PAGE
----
Explore some of the best practices for preparing models that are going to come into Stingray.
- [Instructor] Whether your models are coming from 3ds Max, or Revet, or some other modeling application, they all need to take into account some of the same principles of creating 3D datasets that are used in game engines. Everything that happens in a game engine, happens in real time. What's rendered to the screen is being rendered to the screen as it's being seen by the person who's interacting with it. It's a user-driven experience. So, the models need to accommodate this type of on-the-fly processing.
Generally speaking, that means low polygon counts and efficient textures. Let's go ahead and dive in and take a closer look at geometry, first. For this task, we'll be using 3ds Max. At this point, you should have installed the exercise files onto the C drive or any other local drive of your machine. Before we can do anything in 3ds Max, we actually have to set up the project directory, so that 3ds Max can properly find all of the files that we'll going to be using during this course.
To do that, it's very simple. We look for a series of buttons at the top of the interface, and we're looking for the Set Project button. Once we click on that, we can actually browse to the directory where we have the exercise files. In this case, I put it on my C drive, Exercise Files, MaxProject, and you'll see all the folders that contain all of the assets that we're going to be using for this course. So, just go ahead and make sure that the MaxProject folder is selected, and say OK. Now, when you go to open a file, it will automatically default to that location.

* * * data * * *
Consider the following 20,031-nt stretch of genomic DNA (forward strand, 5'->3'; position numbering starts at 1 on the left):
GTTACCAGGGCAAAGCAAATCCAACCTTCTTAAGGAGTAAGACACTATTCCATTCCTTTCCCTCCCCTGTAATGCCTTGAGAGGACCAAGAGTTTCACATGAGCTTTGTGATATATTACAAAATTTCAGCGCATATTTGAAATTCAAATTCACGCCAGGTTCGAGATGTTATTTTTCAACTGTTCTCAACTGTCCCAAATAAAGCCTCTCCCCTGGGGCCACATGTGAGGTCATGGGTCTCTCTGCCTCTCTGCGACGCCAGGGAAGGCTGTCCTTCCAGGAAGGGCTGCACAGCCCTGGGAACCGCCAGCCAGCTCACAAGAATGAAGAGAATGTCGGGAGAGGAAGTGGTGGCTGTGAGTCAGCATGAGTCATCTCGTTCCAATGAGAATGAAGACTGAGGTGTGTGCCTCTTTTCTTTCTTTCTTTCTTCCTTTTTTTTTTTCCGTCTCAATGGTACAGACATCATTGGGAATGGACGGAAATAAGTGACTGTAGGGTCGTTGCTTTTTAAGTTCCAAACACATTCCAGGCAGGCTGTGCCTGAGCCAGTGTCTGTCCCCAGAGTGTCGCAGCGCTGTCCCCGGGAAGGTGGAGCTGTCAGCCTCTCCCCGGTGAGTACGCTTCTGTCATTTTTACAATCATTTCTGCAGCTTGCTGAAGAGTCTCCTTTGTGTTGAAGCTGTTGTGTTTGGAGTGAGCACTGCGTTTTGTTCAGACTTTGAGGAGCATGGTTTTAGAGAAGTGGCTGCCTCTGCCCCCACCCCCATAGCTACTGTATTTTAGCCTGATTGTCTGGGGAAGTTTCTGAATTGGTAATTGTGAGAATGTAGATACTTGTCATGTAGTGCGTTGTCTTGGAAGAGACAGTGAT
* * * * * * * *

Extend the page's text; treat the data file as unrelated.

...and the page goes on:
Now, when we click File Open, you'll be able to see all the files that we're going to be using for the duration of the course. In the event that you get any errors upon loading any of the Max files, such as missing texture maps, make sure that you've gone through and actually set this project folder, otherwise, all of the texture map files in these Max files won't be located properly. We're going to be looking at a couple of different files in 3ds Max. The first one is chapter 02_01, sofa, unconverted.